But then again, we may also consider the fact that something happened in Europe in 2010. In 2008 there was a financial crisis. And throughout 2008, 2009 and 2010 we European prime ministers – all twenty-seven, twenty-eight of us – were continuously racking our brains to understand the nature of the financial crisis. We had two options to consider. According to one interpretation, the crisis was a mere cyclical phenomenon, as there are ups and downs in the world economy, and we had simply entered a downward phase. This could therefore be seen as something normal, and, as our institutions are strong and our policies are sound, things would fall back into place again – just as always happens at such times. A downward phase would be followed by an upward one, and there was nothing particular for us to do: we would just need to hold on, survive, and carry out minor adjustments. The other possible interpretation was that the crisis was not cyclical in nature, but structural. According to this way of thinking, in reality the crisis showed Europe that it needed to implement deep wide-ranging reforms in order to remain competitive in the decades ahead. To this day there are European countries and European leaders who believe that the 2008 financial crisis was a cyclical phenomenon. And there are others – Hungary among them – that were already arguing in 2010 that the crisis was structural, and that extensive reforms were required if we Europeans – Westerners and Central Europeans – wanted to remain competitive in comparison with the emerging new economic powers. Hungary was the first country to openly declare this assessment of the situation, and it drew the necessary conclusions.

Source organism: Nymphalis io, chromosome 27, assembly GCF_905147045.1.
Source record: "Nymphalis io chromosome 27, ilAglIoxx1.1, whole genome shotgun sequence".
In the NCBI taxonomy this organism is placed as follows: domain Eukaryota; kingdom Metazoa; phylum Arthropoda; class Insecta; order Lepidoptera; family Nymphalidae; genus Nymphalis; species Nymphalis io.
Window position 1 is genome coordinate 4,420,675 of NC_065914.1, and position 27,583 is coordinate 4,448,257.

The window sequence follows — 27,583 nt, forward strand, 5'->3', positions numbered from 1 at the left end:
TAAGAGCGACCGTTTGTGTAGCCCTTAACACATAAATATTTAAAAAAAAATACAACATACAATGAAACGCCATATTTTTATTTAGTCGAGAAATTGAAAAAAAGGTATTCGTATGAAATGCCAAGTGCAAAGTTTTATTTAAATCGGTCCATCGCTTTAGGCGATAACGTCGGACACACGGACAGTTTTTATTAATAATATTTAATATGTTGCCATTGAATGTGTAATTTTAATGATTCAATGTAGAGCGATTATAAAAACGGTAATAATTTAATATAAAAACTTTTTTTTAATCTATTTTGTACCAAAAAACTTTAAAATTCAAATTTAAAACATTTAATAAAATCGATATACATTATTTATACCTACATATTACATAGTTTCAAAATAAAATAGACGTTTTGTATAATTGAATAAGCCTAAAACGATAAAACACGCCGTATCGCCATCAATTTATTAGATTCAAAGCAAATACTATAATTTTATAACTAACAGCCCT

When we spoke about Eastward Opening in 2010 we said that we needed to go to China. We said we needed to make contact with the leaders of the Communist Party and the state leadership there, and we needed to make contact with representatives of the Chamber, industrial capital and financial capital. All this meant that we had drawn the conclusions arising from the fact that a new era was about to begin. And, ever since, on every issue Hungary has been among the first to make a move: we were the first to welcome the President’s One Belt One Road Initiative; we were the first to attend the conference on this initiative; and we were the first to sign the relevant agreements. And I could go on.

Ladies and Gentlemen,